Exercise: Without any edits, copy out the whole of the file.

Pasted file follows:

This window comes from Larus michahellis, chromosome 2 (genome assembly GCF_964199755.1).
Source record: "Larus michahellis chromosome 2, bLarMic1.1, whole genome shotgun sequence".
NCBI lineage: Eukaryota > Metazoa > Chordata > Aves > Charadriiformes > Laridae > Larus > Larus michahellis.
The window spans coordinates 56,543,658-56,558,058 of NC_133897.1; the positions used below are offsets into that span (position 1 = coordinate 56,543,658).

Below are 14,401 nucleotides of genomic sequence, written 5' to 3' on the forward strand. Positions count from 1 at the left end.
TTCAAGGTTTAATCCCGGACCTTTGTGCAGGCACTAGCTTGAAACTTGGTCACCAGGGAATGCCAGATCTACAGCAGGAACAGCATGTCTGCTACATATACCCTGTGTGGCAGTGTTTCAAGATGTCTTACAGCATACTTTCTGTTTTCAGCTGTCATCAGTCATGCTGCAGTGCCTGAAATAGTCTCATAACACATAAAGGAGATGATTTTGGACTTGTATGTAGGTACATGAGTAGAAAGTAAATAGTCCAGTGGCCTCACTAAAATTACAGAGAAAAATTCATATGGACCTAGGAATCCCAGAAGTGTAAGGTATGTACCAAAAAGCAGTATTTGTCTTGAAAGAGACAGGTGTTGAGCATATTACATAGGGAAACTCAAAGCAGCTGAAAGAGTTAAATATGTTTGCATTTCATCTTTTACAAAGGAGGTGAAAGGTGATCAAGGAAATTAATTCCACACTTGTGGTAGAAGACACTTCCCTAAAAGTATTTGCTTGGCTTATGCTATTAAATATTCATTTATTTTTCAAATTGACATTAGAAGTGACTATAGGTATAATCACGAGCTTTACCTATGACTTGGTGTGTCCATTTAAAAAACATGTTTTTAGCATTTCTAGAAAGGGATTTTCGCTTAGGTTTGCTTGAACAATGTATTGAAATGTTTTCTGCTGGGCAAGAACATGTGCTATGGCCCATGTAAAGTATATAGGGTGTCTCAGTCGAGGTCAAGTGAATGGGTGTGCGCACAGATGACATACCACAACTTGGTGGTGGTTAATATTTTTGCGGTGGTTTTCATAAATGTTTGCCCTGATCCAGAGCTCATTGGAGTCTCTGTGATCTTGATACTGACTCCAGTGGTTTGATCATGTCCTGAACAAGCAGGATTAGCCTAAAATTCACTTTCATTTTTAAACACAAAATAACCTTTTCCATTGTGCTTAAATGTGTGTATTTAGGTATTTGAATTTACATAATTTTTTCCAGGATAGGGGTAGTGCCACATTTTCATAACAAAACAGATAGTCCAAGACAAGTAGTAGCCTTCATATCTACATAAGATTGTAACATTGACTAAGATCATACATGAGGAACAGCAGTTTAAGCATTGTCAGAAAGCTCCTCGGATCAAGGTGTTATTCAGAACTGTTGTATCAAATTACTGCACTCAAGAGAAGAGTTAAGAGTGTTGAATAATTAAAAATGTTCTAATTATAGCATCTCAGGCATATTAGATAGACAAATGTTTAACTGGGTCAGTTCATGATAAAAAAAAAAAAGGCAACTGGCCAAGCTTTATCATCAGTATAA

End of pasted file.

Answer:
This window comes from Larus michahellis, chromosome 2 (genome assembly GCF_964199755.1).
Source record: "Larus michahellis chromosome 2, bLarMic1.1, whole genome shotgun sequence".
NCBI lineage: Eukaryota > Metazoa > Chordata > Aves > Charadriiformes > Laridae > Larus > Larus michahellis.
The window spans coordinates 56,543,658-56,558,058 of NC_133897.1; the positions used below are offsets into that span (position 1 = coordinate 56,543,658).

Below are 14,401 nucleotides of genomic sequence, written 5' to 3' on the forward strand. Positions count from 1 at the left end.
TTCAAGGTTTAATCCCGGACCTTTGTGCAGGCACTAGCTTGAAACTTGGTCACCAGGGAATGCCAGATCTACAGCAGGAACAGCATGTCTGCTACATATACCCTGTGTGGCAGTGTTTCAAGATGTCTTACAGCATACTTTCTGTTTTCAGCTGTCATCAGTCATGCTGCAGTGCCTGAAATAGTCTCATAACACATAAAGGAGATGATTTTGGACTTGTATGTAGGTACATGAGTAGAAAGTAAATAGTCCAGTGGCCTCACTAAAATTACAGAGAAAAATTCATATGGACCTAGGAATCCCAGAAGTGTAAGGTATGTACCAAAAAGCAGTATTTGTCTTGAAAGAGACAGGTGTTGAGCATATTACATAGGGAAACTCAAAGCAGCTGAAAGAGTTAAATATGTTTGCATTTCATCTTTTACAAAGGAGGTGAAAGGTGATCAAGGAAATTAATTCCACACTTGTGGTAGAAGACACTTCCCTAAAAGTATTTGCTTGGCTTATGCTATTAAATATTCATTTATTTTTCAAATTGACATTAGAAGTGACTATAGGTATAATCACGAGCTTTACCTATGACTTGGTGTGTCCATTTAAAAAACATGTTTTTAGCATTTCTAGAAAGGGATTTTCGCTTAGGTTTGCTTGAACAATGTATTGAAATGTTTTCTGCTGGGCAAGAACATGTGCTATGGCCCATGTAAAGTATATAGGGTGTCTCAGTCGAGGTCAAGTGAATGGGTGTGCGCACAGATGACATACCACAACTTGGTGGTGGTTAATATTTTTGCGGTGGTTTTCATAAATGTTTGCCCTGATCCAGAGCTCATTGGAGTCTCTGTGATCTTGATACTGACTCCAGTGGTTTGATCATGTCCTGAACAAGCAGGATTAGCCTAAAATTCACTTTCATTTTTAAACACAAAATAACCTTTTCCATTGTGCTTAAATGTGTGTATTTAGGTATTTGAATTTACATAATTTTTTCCAGGATAGGGGTAGTGCCACATTTTCATAACAAAACAGATAGTCCAAGACAAGTAGTAGCCTTCATATCTACATAAGATTGTAACATTGACTAAGATCATACATGAGGAACAGCAGTTTAAGCATTGTCAGAAAGCTCCTCGGATCAAGGTGTTATTCAGAACTGTTGTATCAAATTACTGCACTCAAGAGAAGAGTTAAGAGTGTTGAATAATTAAAAATGTTCTAATTATAGCATCTCAGGCATATTAGATAGACAAATGTTTAACTGGGTCAGTTCATGATAAAAAAAAAAAAGGCAACTGGCCAAGCTTTATCATCAGTATAA